By Joel Ryan, Crosswalk.com
“Looking at him, Jesus showed love to him and said to him, ‘One thing you lack: go and sell all you possess and give to the poor, and you will have treasure in heaven; and come, follow Me.’ But he was deeply dismayed by these words, and he went away grieving; for he was one who owned much property.” (Mark 10:21-22)
Recognizing their need for a Savior, there were many who were willing to leave everything to follow Jesus. But the tax collectors, prostitutes, poor, and sick were not the only ones hungry for the truth or in search of healing. Even the wealthy, powerful, and influential leaders of Israel came to see if Jesus was who He said He was. If so, would He be willing to perform a miracle in their lives too? These meetings proved that Jesus had truly come for all and that all, no matter how wealthy, powerful, or influential, are lost without Him. In one such encounter, a wealthy young man approached Jesus with a profound question. “Good Teacher,” he asked, “what shall I do so that I may inherit eternal life” (Mark 10:17)?
It’s a question many have asked throughout history. But though the rich young ruler aspired to live a virtuous life and came to Jesus in both humility and reverence, Jesus’ answer left him profoundly disappointed. We might say that he learned the literal and spiritual cost of discipleship that day. But why did Jesus tell the rich man to sell all of his possessions? Are voluntary poverty and a more minimalist lifestyle a prerequisite to following Jesus? How does this story affect current and would-be followers of Jesus when it comes to their attitude towards wealth, giving, salvation, and eternity?
What Did Jesus Mean by 'Sell Everything You Have'?
When the rich young ruler came to Jesus, he came with a seeker’s heart (Mark 10:17) and a desire to live an honest, upright life (Mark 10:20). He even boasted that he had kept the Ten Commandments all his life, but though Jesus recognized and acknowledged his sincerity, no amount of money or good deeds could ever grant him eternal life or save him from his sin. The apostle Paul later wrote that “a man is not justified by the works of the Law but through faith in Christ Jesus, even we have believed in Christ Jesus, so that we may be justified by faith in Christ and not by the works of the Law; since by the works of the Law no flesh will be justified" (Galatians 2:17).
The rich young ruler, like many, wanted a straightforward, easy answer to one of life’s biggest questions. “What must I do to inherit eternal life?” he asked. What steps must I take to earn the ultimate reward? As a wealthy and influential man, he was probably used to buying the things he wanted in life and setting goals that he could achieve through hard work, earned favor, and his own merit. Money and hard work are not bad things. Salvation, however, cannot be bought or earned. It’s not about what we do; it’s Christ’s work alone that justifies and saves.
Jesus cut quickly to the heart of the man’s question by exposing this fundamental flaw in his understanding.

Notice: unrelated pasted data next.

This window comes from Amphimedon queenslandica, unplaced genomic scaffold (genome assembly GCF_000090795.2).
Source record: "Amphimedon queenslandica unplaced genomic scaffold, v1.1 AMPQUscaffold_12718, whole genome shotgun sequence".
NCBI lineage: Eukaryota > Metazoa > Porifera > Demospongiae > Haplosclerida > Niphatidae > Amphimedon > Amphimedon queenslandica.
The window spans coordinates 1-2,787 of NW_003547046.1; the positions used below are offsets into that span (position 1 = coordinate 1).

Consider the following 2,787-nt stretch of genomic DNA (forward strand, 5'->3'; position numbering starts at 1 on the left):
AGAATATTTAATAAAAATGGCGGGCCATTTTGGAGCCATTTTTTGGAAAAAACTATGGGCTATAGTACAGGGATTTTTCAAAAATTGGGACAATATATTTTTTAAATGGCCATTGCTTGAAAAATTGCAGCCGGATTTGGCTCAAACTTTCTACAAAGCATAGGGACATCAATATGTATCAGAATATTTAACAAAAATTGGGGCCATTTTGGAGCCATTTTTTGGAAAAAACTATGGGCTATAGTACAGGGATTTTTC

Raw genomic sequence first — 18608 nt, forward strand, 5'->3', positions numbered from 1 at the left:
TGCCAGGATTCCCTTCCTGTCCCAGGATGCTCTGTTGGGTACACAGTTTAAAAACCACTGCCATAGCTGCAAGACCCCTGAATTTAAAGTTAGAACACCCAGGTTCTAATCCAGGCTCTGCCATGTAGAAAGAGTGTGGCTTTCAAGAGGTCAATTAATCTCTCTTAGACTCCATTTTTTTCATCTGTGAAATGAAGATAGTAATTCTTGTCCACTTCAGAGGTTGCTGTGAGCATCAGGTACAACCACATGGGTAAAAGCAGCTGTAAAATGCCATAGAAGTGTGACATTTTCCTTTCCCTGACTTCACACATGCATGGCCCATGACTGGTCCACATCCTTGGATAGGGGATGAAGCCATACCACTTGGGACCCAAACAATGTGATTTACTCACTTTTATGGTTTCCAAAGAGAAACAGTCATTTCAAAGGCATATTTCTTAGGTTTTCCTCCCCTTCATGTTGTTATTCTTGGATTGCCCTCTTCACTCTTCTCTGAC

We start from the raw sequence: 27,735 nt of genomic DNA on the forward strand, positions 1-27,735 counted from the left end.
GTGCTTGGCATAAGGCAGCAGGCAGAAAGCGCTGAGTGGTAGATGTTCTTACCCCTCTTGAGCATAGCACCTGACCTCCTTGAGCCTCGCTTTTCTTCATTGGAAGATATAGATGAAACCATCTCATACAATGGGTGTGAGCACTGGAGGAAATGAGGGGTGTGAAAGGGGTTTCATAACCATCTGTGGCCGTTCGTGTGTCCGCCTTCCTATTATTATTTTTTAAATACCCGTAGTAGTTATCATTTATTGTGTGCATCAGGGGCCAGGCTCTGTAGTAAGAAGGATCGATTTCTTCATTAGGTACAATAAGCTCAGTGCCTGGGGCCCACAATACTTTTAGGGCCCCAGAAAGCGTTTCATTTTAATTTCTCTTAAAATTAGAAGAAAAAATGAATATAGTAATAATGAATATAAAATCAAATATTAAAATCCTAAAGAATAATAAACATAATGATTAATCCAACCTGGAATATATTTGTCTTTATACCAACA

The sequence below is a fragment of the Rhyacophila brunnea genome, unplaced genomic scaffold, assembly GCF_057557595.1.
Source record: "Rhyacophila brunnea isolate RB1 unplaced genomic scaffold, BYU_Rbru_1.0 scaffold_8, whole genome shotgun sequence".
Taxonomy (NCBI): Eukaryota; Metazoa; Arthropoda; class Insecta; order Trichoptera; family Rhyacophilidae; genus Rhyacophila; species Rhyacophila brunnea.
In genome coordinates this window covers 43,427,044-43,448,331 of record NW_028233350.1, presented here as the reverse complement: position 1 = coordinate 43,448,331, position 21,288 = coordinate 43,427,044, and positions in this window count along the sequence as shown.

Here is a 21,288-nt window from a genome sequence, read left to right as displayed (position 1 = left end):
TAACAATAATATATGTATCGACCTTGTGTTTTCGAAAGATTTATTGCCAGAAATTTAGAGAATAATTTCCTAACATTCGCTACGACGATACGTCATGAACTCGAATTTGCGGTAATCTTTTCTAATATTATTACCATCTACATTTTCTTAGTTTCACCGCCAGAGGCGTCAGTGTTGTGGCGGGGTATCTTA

- Would he accept that nothing he did would earn him God’s love?
- Would he be willing to let go of his money, security, and lifestyle to follow Jesus?
- Would he be able to walk away from a works-based way of thinking to accept the free gift of salvation and make Jesus the one and only lord of his life?
The rich young ruler had a golden opportunity (and invitation) to inherit a treasure far greater than any plot of land or earthly possession. He instead walked away disappointed. The cost of surrender was simply too much for him to bear. Perhaps this is why Jesus also warned His would-be followers that, “if anyone wants to come after Me, he must deny himself, take up his cross daily, and follow me.” (Luke 9:23)
By asking the rich young ruler to give away his possessions, Jesus wasn’t setting a precedent for future disciples to follow. Poverty and voluntary vagrancy were not prerequisites for discipleship. Jesus wanted to demonstrate that money and possessions, like earthly power and influence, can become distractions and even obstacles that prevent us from truly knowing God or allowing Him to rule in our lives. Wealth and possessions are not condemned here. Paul later wrote to Timothy that, “the love of money is a root of all sorts of evil, and some by longing for it have wandered away from the faith and pierced themselves with many griefs” (1 Timothy 6:10). Jesus also said that “where your treasure is, there your heart will be also" (Matthew 6:21).
Unfortunately, it is the wealthy who are often victims of their own abundance, comfort, and self-confidence, too reliant on material possession and wealth to seek God or even recognize their need for a Savior. Jesus would use His encounter with the rich young ruler to remind His disciples of this very fact and that it is often difficult for the “wealthy to enter the kingdom of God.” (Mark 10:23) He even likened it to a “camel passing through the eye of a needle" (Mark 10:25). Impossible? Perhaps in human terms, but when the disciples asked, “who then can be saved?” Jesus made the theology of salvation abundantly clear, “with people it is impossible, but not with God; for all things are possible with God” (Mark 10:27). This was the point.